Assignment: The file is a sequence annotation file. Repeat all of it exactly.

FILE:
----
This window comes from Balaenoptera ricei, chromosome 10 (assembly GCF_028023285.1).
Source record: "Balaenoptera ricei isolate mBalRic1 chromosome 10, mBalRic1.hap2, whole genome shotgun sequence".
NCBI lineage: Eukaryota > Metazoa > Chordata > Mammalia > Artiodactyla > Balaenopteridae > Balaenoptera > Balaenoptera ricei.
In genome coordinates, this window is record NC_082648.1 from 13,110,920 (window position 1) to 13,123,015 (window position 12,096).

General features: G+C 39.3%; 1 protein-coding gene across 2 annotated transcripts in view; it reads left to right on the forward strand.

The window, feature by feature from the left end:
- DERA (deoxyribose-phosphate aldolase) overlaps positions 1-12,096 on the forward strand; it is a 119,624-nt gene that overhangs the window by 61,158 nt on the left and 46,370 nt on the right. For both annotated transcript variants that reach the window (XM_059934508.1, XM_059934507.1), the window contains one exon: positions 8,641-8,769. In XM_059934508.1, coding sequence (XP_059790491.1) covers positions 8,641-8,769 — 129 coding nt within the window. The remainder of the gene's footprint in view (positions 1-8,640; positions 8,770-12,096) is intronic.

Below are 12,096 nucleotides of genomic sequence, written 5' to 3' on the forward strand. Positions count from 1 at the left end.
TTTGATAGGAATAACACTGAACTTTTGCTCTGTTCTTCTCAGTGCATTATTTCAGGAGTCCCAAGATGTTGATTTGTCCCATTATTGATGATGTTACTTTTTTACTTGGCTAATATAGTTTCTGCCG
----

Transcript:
This window comes from Balaenoptera ricei, chromosome 10 (assembly GCF_028023285.1).
Source record: "Balaenoptera ricei isolate mBalRic1 chromosome 10, mBalRic1.hap2, whole genome shotgun sequence".
NCBI lineage: Eukaryota > Metazoa > Chordata > Mammalia > Artiodactyla > Balaenopteridae > Balaenoptera > Balaenoptera ricei.
In genome coordinates, this window is record NC_082648.1 from 13,110,920 (window position 1) to 13,123,015 (window position 12,096).

General features: G+C 39.3%; 1 protein-coding gene across 2 annotated transcripts in view; it reads left to right on the forward strand.

The window, feature by feature from the left end:
- DERA (deoxyribose-phosphate aldolase) overlaps positions 1-12,096 on the forward strand; it is a 119,624-nt gene that overhangs the window by 61,158 nt on the left and 46,370 nt on the right. For both annotated transcript variants that reach the window (XM_059934508.1, XM_059934507.1), the window contains one exon: positions 8,641-8,769. In XM_059934508.1, coding sequence (XP_059790491.1) covers positions 8,641-8,769 — 129 coding nt within the window. The remainder of the gene's footprint in view (positions 1-8,640; positions 8,770-12,096) is intronic.

Below are 12,096 nucleotides of genomic sequence, written 5' to 3' on the forward strand. Positions count from 1 at the left end.
TTTGATAGGAATAACACTGAACTTTTGCTCTGTTCTTCTCAGTGCATTATTTCAGGAGTCCCAAGATGTTGATTTGTCCCATTATTGATGATGTTACTTTTTTACTTGGCTAATATAGTTTCTGCCG